It seems these days it is getting harder and harder for researchers to get the funding they need. Entire departments dealing with Psychology and Human Research are full of highly trained individuals. However, without funding, their futures are unsure. The solution might exist in working in advancements of technology that can truly qualify for providing “intellectual merit.”
Intellectual merit, a common phrase for those familiar with NIH/NSF grant writing, refers to the nature of a grant, in that it must provide an advancement in the field of work, as well as provide a societal benefit. This can be a tall order in some University settings, when access to the latest and greatest equipment can be prohibitively expensive. That grant from the NIH from four years ago helped purchase new equipment, as well as get a groundbreaking paper published. But the money has been exhausted, and the same study today doesn’t seem meet the standard of yester-year.
What research needs is a way to author a study, collect information, publish, and then make modifications to their study, in order to continue to contribute knowledge to their field. Throughout this process, grant writers can rest assured that their lab will be able to reliably generate new material. As well as, most importantly, continue to receive funding. What is a lab if the best people have had to leave due to funding shortfalls?
An area of particular interest to myself is in brain stimulation, or neurostimulation. If we examine the field, there are quite a few modalities for stimulating the brain, and then recording the feedback to then check which brain regions were affected. As well as determining if there were physiological and/or subjective changes reported by the subject, researchers can use EEG, fMRI, and ECG to varying degrees of accuracy and ease-of-use to check the data against their hypothesis.
Transcranial Electrical Stimulation, which comes in many flavors, tACS, tDCS, and tRNS represent some differing ways to change the electrical activity in a large portion of the subjects brain. While it is a very straightforward technology, it is very limited by its accuracy, and the tendency for electrical return paths to flow mostly through the skin of the subjects head, and to avoid penetrating the skull, and actually getting into the cerebral cortex. The US military has experimented with tDCS on snipers, and has found it may have enhancements to provide for increased situation awareness. Meaning, snipers are more accurate while receiving electrical stimulation.
Transcranial Magnetic Stimulation has already been used in some Brain-to-Brain interfaces in the past few years; allowing one subject to send binary information to another subject via TMS stimulation. While it might take a prohibitively long amount of time to send me your thoughts on the Hodgkin-Huxley models for neuronal action potentials through a BCI, the potential that TMS has revealed is quite an exciting development. A fairly large barrier to entry for TMS is that the cost of a fully capable unit can run between $50,000 to $500,000, with all the bells and whistles. Not to mention, it is limited in it’s ability to speedily pulse the magnetic coils. So that even if you wanted to transfer some type of data into the cortex, it might always transmit at the speed of Morse code.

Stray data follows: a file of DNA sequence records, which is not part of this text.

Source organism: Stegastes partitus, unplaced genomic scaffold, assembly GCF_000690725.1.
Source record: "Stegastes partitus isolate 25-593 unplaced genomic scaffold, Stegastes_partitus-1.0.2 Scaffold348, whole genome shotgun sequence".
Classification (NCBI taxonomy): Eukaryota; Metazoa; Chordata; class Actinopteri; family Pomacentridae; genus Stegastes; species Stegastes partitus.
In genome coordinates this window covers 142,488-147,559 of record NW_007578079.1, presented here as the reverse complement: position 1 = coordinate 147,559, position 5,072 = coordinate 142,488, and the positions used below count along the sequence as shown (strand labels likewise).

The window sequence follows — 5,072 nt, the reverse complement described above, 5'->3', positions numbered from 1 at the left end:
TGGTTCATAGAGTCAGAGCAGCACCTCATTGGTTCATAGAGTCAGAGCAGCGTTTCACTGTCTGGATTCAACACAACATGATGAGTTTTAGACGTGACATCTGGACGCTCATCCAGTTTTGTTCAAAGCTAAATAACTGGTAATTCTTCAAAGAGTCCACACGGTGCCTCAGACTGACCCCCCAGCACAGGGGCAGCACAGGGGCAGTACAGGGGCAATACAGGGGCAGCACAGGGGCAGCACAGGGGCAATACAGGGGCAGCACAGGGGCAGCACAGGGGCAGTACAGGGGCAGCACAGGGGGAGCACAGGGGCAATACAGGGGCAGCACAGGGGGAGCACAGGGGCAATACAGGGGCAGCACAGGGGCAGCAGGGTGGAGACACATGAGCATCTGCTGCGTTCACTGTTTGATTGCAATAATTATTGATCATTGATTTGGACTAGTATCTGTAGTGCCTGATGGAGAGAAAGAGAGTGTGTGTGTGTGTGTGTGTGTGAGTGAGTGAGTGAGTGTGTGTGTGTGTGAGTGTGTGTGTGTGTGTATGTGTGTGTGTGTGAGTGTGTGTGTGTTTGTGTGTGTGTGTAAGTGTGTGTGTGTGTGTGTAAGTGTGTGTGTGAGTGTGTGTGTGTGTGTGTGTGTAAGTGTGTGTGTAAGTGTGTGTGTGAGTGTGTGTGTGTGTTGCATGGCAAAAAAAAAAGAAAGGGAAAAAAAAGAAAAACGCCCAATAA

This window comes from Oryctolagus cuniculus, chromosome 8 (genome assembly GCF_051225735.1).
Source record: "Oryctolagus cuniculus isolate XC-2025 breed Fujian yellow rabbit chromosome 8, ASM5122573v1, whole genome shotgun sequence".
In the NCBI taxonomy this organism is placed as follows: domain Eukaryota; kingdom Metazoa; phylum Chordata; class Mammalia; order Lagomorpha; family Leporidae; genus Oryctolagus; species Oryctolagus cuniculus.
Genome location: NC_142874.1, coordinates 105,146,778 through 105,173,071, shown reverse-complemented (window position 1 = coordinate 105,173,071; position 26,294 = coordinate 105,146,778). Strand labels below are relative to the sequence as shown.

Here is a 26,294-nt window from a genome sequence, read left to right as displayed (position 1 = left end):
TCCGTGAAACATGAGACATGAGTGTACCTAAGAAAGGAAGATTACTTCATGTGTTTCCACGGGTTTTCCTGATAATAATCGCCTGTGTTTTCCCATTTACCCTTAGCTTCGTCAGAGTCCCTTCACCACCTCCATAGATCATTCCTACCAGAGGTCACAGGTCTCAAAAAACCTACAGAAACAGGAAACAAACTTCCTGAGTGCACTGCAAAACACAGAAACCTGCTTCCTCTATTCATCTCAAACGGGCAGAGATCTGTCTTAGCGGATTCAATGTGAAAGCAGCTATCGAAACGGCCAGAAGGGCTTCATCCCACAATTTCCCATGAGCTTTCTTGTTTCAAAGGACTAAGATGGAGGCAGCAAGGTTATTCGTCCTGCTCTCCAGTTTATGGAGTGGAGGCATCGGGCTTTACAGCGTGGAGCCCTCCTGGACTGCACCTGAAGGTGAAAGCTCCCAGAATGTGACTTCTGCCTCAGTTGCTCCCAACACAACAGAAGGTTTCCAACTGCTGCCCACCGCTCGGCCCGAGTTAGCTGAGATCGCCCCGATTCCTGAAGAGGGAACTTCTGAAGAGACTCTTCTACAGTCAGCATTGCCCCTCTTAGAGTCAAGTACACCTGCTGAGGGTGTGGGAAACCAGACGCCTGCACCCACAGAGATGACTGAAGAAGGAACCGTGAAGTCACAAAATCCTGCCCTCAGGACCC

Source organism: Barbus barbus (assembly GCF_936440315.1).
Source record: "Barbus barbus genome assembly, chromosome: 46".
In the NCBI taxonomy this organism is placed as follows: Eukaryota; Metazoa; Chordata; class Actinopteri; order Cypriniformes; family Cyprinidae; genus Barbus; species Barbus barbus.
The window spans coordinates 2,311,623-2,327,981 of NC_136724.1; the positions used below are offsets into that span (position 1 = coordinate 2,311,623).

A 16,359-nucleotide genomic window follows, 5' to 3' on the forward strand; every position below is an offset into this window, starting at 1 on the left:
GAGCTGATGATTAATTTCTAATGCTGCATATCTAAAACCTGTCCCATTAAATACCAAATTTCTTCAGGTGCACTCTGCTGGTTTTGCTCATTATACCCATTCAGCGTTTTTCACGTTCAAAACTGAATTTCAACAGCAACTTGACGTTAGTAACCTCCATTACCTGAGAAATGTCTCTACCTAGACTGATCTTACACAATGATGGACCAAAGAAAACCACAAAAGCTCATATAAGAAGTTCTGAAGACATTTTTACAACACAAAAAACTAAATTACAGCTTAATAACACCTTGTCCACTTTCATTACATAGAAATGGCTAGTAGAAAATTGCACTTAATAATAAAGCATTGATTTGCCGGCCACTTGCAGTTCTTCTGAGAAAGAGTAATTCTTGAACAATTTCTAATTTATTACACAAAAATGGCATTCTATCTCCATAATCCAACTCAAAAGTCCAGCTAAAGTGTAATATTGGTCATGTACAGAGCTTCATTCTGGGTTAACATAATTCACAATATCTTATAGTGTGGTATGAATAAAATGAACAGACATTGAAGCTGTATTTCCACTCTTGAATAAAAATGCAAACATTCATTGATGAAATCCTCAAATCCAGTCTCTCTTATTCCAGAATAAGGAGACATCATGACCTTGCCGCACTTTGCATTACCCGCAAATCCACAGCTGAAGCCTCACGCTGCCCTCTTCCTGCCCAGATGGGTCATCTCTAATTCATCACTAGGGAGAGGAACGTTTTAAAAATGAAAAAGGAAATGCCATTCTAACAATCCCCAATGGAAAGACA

Transcranial Ultrasound Stimulation is a seemingly new technology in the field of brain stimulation, however, it has been used for cortical stimulation for over half a century. While Ultrasound is commonly used for its imaging capabilities, another use is in its ability to stimulate clusters of neurons in the human brain. TUS may hold a very special place in race for grant proposals that meet the “intellectual merit” requirement. Currently, Ultrasound is a bit of a hot topic among government research organizations. If fully accounted for, the grants being rewarded are more often than not, going to groups using Transcranial Ultrasound Stimulation to explore the inner workings of the human brain.
An Ultrasound machine, if designed for the needs of the modern University lab, can hit many unmet needs. Primarily, a study that uses Ultrasound as its core technology can make the case for its contribution to society, as well as enhancing the knowledge in the field of neuroscience. Secondarily, an Ultrasound device, which solely transmits pulses of Ultrasonic waves, and has been stripped of its imaging capabilities; which are mostly useless for brain stimulation, can be bought with the budget of even a small research group. One more extra benefit, is that the protocols for a study, having been created, can be re-used as the foundation for many more studies. You see, Ultrasound provides a variety of parameters to modify, such as the Pulse Rate Frequency, the Ultrasound Frequency, and even the duty cycle, and how often the pulses are fired per second. Pulses per second, usually set between 4Hz, 12Hz, 30Hz, or 60Hz, offer a way to explore the connection between EEG data and the corresponding stimulation pulses. Can pulsing Ultrasound on the right pre-frontal cortex at 12Hz replicate the state of a brain that is calm and relaxed?
Whichever tool a research group uses, as long as they are in need of funding, it is important to keep in mind how they will meet the needs of tomorrows standard for intellectual merit. With the marked increase of baby boomers who will need neurological care, it is likely the demand for neuroscience research on the cutting edge, will increase. Let’s hope the funding for these necessary studies will increase as well.
Posted on 09/25/2016 at 12:00:00 AM